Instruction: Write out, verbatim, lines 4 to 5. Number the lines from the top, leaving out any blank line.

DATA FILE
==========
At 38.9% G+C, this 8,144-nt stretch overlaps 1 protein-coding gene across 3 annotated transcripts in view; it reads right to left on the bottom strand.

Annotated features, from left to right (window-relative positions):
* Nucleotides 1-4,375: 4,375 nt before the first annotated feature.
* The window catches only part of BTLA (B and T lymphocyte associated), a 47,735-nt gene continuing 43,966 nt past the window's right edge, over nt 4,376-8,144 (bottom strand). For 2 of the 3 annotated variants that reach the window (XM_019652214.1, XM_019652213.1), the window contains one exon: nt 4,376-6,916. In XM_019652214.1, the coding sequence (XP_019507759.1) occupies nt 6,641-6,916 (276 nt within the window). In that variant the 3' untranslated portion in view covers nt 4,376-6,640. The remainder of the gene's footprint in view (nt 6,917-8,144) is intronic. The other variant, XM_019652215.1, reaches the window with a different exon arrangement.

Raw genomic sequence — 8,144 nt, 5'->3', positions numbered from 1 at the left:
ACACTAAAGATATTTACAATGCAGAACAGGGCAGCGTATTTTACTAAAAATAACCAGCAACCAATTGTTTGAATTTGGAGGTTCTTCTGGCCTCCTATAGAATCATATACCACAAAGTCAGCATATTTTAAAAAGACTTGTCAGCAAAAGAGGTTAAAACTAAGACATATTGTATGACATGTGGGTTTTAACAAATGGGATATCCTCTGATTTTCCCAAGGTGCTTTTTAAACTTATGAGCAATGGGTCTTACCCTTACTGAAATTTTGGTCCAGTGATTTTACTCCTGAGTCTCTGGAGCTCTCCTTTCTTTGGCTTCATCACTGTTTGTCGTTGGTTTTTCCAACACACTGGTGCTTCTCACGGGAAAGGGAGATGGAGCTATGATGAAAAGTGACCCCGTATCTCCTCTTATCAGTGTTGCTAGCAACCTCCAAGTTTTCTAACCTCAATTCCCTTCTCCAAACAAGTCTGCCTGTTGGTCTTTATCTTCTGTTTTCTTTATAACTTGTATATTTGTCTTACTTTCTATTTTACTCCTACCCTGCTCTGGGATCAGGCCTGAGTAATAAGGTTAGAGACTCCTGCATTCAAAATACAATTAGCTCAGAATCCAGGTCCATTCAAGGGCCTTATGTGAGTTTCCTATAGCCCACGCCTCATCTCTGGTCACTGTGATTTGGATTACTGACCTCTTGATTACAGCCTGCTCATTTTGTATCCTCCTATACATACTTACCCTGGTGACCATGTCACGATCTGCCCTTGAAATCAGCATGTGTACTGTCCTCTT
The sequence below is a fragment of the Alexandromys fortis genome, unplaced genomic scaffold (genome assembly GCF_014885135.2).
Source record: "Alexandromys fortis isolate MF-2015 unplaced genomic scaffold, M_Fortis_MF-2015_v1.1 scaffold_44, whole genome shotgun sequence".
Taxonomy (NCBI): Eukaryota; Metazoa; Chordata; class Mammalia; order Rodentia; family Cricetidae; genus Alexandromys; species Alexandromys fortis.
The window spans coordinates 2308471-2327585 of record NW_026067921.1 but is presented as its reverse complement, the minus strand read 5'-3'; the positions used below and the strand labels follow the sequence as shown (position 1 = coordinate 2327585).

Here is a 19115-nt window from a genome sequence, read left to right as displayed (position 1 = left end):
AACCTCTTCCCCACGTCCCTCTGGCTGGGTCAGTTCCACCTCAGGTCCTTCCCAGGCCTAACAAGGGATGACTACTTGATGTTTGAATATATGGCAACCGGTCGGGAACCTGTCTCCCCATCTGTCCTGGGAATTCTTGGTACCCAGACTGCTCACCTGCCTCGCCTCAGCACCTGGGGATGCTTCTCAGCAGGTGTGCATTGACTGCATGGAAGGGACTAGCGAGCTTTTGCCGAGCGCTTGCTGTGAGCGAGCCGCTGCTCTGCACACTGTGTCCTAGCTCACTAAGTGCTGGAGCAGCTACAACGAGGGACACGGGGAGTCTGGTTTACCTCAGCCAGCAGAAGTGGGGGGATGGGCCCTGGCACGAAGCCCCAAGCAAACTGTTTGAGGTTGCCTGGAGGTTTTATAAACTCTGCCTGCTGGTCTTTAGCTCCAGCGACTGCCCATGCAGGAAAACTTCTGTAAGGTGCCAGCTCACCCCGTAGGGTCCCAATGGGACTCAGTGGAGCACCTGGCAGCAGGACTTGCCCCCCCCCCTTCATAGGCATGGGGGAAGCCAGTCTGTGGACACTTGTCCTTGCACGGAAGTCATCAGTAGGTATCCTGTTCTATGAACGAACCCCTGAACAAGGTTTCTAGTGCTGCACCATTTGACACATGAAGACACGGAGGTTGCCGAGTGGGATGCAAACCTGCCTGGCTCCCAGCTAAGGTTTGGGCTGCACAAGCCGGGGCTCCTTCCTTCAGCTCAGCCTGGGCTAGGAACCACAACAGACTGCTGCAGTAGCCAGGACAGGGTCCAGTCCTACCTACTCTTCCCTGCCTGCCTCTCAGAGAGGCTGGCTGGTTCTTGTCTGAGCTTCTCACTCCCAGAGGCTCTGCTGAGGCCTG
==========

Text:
* The window catches only part of BTLA (B and T lymphocyte associated), a 47,735-nt gene continuing 43,966 nt past the window's right edge, over nt 4,376-8,144 (bottom strand). For 2 of the 3 annotated variants that reach the window (XM_019652214.1, XM_019652213.1), the window contains one exon: nt 4,376-6,916. In XM_019652214.1, the coding sequence (XP_019507759.1) occupies nt 6,641-6,916 (276 nt within the window). In that variant the 3' untranslated portion in view covers nt 4,376-6,640. The remainder of the gene's footprint in view (nt 6,917-8,144) is intronic. The other variant, XM_019652215.1, reaches the window with a different exon arrangement.

Raw genomic sequence — 8,144 nt, 5'->3', positions numbered from 1 at the left: